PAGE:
Vieng Xai war caves

South-East Asia’s limestone landscape makes for some spectacular cave systems - some stretch for tens of miles below ground and feature beautiful natural phenomena. Many are sacred places, but Vieng Xai’s vast network of caves & tunnels took on a far starker role during the 20th century, when it protected some 20,000 local people from American anti-communist carpet-bombing. Entire villages, complete with schools and temples, were relocated inside the tunnels, and evidence of this subterranean life remains surprisingly intact, with a number of the 480 caves open to visitors.

What to expect at the Vieng Xai War Caves...

Close to Sam Nuea near the Laos-Vietnam border, Vieng Xai's position made it vulnerable to American pilots discharging leftover bombs before their long flight back to base after raids on North Vietnam.

It’s a beautiful mountain village, surrounded by sharp limestone peaks clad in drifting mist, and broad river valleys full of rich green forest - no visitor today would be able to distinguish the place from any other remote Laotian mountain village, ripe for adventure travel and relaxation. 

Both are most definitely possible here, but beneath the surface lies a vast network of caves and tunnels that played a key role what most of us know as the Vietnam War, although its other name - the Second Indochina War - reminds us that several South-East Asian countries were involved.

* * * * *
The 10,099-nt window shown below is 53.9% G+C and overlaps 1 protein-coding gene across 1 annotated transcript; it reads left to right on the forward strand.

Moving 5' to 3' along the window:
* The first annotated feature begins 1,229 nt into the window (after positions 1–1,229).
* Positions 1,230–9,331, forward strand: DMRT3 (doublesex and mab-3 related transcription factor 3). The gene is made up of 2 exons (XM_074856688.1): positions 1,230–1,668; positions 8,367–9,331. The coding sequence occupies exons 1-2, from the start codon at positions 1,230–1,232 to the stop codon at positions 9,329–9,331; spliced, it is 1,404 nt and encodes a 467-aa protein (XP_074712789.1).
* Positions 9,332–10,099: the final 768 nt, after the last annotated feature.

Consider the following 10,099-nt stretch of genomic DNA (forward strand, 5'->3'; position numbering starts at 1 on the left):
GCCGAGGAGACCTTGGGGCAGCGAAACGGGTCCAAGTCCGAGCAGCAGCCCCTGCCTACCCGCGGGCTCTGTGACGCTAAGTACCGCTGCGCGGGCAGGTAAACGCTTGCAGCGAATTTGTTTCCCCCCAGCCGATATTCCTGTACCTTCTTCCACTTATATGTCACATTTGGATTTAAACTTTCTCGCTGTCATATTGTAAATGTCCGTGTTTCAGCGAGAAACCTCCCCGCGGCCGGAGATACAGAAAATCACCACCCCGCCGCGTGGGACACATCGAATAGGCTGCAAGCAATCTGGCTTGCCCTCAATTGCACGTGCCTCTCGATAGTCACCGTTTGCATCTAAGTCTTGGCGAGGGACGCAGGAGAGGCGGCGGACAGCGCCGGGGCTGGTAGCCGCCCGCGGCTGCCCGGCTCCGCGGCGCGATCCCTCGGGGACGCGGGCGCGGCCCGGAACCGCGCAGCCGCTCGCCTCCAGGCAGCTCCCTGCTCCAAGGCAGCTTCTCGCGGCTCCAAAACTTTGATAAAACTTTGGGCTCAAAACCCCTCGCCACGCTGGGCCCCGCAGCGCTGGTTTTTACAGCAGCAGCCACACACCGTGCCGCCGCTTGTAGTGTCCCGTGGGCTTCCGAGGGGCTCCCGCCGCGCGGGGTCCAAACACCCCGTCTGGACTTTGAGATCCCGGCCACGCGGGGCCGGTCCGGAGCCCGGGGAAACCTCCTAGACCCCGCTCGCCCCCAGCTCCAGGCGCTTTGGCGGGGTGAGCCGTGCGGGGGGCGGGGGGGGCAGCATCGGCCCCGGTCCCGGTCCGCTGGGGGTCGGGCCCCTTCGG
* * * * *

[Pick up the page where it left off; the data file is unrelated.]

The revolutionary Pathet Laos set up their base in the caves early in the 20th century - the discreet location and its proximity to Vietnam were ideal from a strategic point of view. Once the bombing started, the natural protection offered by the caves became equally ideal for protecting all the civilians caught up in the war. Entire villages decamped inside, with between 20-23 thousand people occupying the 480 caves.

You’ll visit several important military caves, including the Artillery Cave, which has impressive views over the surrounding countryside. After plenty of time to explore the caves, head into the sleepy village above ground to meet the present-day inhabitants, and share delicious local delicacies by their beautiful lake. 

An easy day trip from nearby Sam Neua, Vieng Xai is a fascinating opportunity to learn more about the not-so-distant history of a people intimately affected by war, even though we now associate them with a laid-back spiritual lifestyle. 

Location: North-East Laos

Duration: one day

Accommodation: your choice of northern Laos or Vietnam hotel

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We say...

'The landscape around Vieng Xai is superbly scenic, and is tempting for a few days trekking and getting back to nature.'

Good to know...

Vieng Xai is most commonly visited as part of an overland journey between Laos and Vietnam - it fits really well if you go on to spend a few days in Mai Chau before travelling onwards to Hanoi.